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2431  Forum 2005-2010 (read only) / Frequently-Asked Questions / Re: data storage options on: December 29, 2006, 02:37:26 pm
Quote
What do you mean? Can I decouple the AVR from the FTDI chip and then use the FTDI to interface the dosonchip module to the USB port?
I meant decouple the AVR from the FTDI and use the AVR's UART to talk to the dosonchip module, although now that you mention it you could pull the AVR from its socket and use the FTDI to talk to the dosonchip.

-j
2432  Forum 2005-2010 (read only) / Frequently-Asked Questions / Re: data storage options on: December 29, 2006, 01:18:50 pm
Quote
I still have pc's with a RS232 interface. But no max232 or something like that to get the dosonchip voltages to rs232 levels.  
I tried to get it going with a software serial port on the arduino but it didn't work.  
You could try the arduino's hardware UART (e.g. pin 0 and pin 1) - switch to external power (to disable the FTDI chip) and you can hook the dosonchip TTL level 232 to the arduino's TTL level 232.

-j
2433  Forum 2005-2010 (read only) / Frequently-Asked Questions / Re: data storage options on: December 29, 2006, 12:20:14 pm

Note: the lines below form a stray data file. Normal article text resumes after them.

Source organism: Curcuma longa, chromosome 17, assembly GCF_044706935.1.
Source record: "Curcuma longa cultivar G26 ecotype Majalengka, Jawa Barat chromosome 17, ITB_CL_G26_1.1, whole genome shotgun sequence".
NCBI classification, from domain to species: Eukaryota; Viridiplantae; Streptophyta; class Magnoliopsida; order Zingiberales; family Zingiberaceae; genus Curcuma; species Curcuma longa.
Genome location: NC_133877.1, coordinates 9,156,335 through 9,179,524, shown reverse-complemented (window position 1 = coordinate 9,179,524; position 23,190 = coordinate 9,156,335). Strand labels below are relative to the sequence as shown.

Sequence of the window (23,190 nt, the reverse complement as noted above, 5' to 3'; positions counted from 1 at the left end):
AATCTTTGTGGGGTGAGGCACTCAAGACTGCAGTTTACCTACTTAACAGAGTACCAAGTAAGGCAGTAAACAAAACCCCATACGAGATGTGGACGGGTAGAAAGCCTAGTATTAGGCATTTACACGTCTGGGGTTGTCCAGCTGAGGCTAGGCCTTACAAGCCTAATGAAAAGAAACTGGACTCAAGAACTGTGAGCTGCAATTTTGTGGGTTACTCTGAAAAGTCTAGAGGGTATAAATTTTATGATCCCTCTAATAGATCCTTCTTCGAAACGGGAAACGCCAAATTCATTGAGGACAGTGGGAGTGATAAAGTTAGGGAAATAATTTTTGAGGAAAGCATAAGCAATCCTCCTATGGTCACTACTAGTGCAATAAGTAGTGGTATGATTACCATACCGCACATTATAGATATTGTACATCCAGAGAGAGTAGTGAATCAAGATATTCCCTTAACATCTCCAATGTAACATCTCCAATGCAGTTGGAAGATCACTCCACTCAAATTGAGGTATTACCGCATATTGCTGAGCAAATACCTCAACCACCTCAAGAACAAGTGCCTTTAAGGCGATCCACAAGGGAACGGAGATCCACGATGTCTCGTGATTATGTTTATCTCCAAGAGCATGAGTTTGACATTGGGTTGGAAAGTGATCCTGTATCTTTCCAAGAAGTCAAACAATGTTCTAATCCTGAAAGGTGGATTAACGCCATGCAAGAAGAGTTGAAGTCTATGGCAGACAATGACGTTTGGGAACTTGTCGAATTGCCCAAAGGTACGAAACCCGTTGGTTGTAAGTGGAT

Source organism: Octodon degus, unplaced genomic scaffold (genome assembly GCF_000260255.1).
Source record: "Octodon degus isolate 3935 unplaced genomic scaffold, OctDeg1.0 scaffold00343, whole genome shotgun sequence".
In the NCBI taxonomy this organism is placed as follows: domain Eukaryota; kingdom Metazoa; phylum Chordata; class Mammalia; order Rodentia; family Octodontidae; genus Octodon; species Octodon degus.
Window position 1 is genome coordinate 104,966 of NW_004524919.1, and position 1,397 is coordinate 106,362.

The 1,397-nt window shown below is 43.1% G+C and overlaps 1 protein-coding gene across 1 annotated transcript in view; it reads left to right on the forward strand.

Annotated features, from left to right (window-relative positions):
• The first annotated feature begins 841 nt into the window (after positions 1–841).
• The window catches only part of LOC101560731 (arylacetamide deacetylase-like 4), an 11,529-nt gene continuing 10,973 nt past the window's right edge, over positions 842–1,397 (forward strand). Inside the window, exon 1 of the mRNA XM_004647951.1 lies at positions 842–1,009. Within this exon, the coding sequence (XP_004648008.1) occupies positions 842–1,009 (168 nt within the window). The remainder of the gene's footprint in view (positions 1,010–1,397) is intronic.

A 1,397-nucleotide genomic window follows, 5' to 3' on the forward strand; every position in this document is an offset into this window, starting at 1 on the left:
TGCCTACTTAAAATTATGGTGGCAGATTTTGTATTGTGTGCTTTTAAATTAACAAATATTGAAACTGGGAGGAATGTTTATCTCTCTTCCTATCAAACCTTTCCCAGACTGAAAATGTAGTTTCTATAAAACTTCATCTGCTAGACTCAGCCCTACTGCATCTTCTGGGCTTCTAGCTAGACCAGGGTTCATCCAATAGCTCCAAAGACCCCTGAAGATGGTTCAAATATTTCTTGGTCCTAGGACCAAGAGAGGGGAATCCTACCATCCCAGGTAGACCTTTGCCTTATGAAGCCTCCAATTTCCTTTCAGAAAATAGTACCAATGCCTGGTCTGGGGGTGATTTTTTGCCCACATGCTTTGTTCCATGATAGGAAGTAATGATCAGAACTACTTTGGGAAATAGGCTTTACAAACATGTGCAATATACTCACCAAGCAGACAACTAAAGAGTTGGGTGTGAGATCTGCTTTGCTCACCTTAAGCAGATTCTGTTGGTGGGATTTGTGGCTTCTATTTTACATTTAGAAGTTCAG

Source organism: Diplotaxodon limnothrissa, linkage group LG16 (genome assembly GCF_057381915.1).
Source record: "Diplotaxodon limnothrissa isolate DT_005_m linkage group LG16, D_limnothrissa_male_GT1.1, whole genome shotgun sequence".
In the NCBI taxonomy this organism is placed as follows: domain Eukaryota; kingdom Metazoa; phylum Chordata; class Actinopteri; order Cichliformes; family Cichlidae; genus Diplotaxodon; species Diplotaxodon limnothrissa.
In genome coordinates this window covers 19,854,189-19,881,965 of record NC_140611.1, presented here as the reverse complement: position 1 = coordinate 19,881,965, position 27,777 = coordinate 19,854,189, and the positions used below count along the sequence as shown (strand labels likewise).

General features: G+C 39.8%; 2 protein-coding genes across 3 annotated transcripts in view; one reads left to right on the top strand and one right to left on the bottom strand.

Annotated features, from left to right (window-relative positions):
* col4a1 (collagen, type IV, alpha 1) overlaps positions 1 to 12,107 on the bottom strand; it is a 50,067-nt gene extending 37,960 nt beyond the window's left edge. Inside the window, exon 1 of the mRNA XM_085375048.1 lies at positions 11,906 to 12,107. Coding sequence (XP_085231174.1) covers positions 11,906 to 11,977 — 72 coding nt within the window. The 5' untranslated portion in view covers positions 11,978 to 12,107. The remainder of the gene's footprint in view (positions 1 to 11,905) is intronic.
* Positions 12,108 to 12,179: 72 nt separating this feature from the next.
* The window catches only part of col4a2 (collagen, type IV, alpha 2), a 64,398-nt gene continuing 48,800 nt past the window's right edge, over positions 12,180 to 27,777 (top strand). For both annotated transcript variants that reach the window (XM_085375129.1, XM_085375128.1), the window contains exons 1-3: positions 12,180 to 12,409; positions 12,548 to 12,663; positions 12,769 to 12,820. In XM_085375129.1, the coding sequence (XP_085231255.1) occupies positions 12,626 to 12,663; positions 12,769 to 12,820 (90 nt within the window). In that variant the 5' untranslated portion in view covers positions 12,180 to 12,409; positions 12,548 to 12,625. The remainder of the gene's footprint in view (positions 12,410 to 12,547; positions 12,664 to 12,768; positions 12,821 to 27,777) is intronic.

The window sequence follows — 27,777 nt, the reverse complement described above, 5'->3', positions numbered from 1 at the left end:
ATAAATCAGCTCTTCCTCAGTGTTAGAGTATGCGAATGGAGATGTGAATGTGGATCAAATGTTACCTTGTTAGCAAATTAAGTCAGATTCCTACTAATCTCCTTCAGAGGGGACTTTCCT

Have you tried using rs232 instead of SPI for the dosonchip?  This thing is on my wishlist, and I'm curious to see how well it works.  I think there's another vendor with a similar device, but I can't remember details (sorry).

One way to use SD/CF/etc is to simply use the SPI interface and use it as a chunk of flash memory.  Of course, you won't have a filesystem left so you can't just plug it in to a cardreader and grab a data file (although a linux user should be able to use dd to pull the entire contents off easily).

A trick I've heard about (but haven't tried) is to create a dummy file with junk in it, fighure out where that file starts on flash, then make sure you skip that many bytes (and don't write past the length of the file) when writing to the flash device.  I don't particularly like the sound of this, but it does have the potential of being the cheapest in terms of interface hardware and software development.

Then again, you can always implement FAT in arduino and share your hard work with the rest of us.  smiley

-j
2434  Forum 2005-2010 (read only) / Frequently-Asked Questions / Re: Analog tilt sensors on: March 01, 2007, 06:46:36 pm
the one I linked to is a 5V 3-axis.

-j
2435  Forum 2005-2010 (read only) / Frequently-Asked Questions / Re: Analog tilt sensors on: March 01, 2007, 05:27:50 pm
Yes, but not directly powered from the arduino; th arduino is 5V, and this one needs 3V (2.0 ro 3.6V, according to the spec sheet).

In addition, you'll need to either configure a 3V analog reference, or sacrifice 40% of your resolution because the Atmel's ADC is in reference to 5V.